“The Sniper” emphasizes one of the greatest ironies of civil war: Brother is pitted against brother. In this story, Liam O’Flaherty deals with a strife that has divided Ireland for more than sixty years and still shows few signs of moderating. The Republican sniper in the story is young, and his youth is emphasized. However, under conditions of war, this youth is growing up fast, probably too fast. He has the look of a fanatic, and he is forced to develop the cunning of a seasoned warrior. If he fails to develop that cunning, he will not live.
In the course of two hours, the young sniper kills three people, one his own brother—who, ironically, is poised to kill him if he is given the opportunity. The Republican sniper outwits the Free Stater into being careless, and this carelessness costs the Free Stater his life.
In a sense, carelessness also costs the man in the turret of the armored car his life. He should not have responded to the old woman who came to give him information. Had he not exposed his head, he could not have been killed, because the car’s armor would have protected him. In a moment of relaxed security, he makes himself vulnerable and loses his life. In the next instant, the sniper kills an old woman.
O’Flaherty demonstrates the impersonality of war: One shoots the Enemy, not people. When the sniper is doing his killing, it is the Enemy at whom he is firing. The Enemy, however, becomes a person when the protagonist sees the opposing sniper’s body fall to the ground. He is sickened at the thought of what he has done, and one can only speculate on the implications for him of discovering, ultimately, that it is his own brother he has killed.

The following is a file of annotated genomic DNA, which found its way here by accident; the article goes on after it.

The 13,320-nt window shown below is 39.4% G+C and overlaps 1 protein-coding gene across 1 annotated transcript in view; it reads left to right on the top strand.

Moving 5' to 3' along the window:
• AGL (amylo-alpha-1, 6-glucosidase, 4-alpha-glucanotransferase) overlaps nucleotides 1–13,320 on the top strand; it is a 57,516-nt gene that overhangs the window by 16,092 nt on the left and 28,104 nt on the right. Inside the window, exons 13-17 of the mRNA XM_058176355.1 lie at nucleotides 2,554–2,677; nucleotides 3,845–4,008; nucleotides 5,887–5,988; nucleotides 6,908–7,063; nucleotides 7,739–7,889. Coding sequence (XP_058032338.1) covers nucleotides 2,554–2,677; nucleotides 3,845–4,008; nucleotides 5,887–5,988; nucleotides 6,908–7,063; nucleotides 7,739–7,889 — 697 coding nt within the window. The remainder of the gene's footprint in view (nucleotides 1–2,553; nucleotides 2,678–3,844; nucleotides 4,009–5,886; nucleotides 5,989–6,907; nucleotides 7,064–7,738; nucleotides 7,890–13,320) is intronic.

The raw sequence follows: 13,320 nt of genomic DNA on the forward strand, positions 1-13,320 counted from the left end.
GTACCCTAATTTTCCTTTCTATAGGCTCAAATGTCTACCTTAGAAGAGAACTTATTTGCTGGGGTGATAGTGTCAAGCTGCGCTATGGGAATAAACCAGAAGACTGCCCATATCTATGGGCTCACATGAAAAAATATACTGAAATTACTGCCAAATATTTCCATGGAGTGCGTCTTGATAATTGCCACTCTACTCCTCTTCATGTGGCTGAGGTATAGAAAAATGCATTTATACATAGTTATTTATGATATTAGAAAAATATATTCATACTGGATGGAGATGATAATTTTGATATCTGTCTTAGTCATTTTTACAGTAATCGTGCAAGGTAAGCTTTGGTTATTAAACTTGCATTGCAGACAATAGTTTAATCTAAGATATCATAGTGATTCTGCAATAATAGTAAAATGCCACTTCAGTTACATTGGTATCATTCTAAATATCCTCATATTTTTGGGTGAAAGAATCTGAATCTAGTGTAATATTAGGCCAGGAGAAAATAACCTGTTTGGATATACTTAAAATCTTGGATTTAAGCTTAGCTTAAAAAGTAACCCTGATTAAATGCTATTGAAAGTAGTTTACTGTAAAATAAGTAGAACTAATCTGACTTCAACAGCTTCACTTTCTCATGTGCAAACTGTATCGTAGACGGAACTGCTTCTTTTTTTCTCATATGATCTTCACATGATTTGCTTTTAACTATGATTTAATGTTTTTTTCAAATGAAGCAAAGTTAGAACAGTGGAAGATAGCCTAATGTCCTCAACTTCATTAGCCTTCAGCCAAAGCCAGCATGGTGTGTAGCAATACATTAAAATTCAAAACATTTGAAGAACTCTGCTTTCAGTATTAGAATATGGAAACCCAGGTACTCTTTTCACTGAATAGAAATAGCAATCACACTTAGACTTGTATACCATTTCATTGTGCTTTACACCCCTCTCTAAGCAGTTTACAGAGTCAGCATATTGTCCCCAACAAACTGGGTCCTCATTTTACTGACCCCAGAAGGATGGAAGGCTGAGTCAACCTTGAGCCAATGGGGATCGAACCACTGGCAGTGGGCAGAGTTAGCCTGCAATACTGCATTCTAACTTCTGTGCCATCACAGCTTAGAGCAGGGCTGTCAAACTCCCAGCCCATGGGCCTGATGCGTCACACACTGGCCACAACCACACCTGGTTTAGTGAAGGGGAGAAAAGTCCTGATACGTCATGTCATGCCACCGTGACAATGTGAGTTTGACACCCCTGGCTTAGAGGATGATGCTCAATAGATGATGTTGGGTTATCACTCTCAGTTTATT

O’Flaherty is saying that soldiers grow up fast or not at all. There is no question that the sniper does what he has to do, and at the beginning, there is a great adventure in what he is doing. The adventure, however, depends on anonymity. No one in this story has a name, and everyone, even, to an extent, the protagonist, is seen from a distance. Once one is killing people, the whole impact of what war is about crowds in on the killer.
Although one perhaps cannot go so far as to call “The Sniper” a pacifist tract, certainly it depicts several of the worst horrors of war. It shows that war makes life seem cheap. It shows that war also hardens the hearts of those who participate in it. In the end, the story shows the absurdity and futility of fighting against individual human beings.
Both snipers in this story are pawns of forces larger than themselves, and these forces split families, shatter loyalties, and pervert the very causes that they purport to be fighting to preserve. The first irony is that men will kill other men. The second and greater irony in the O’Flaherty story is that in this case the two men are of the same parents.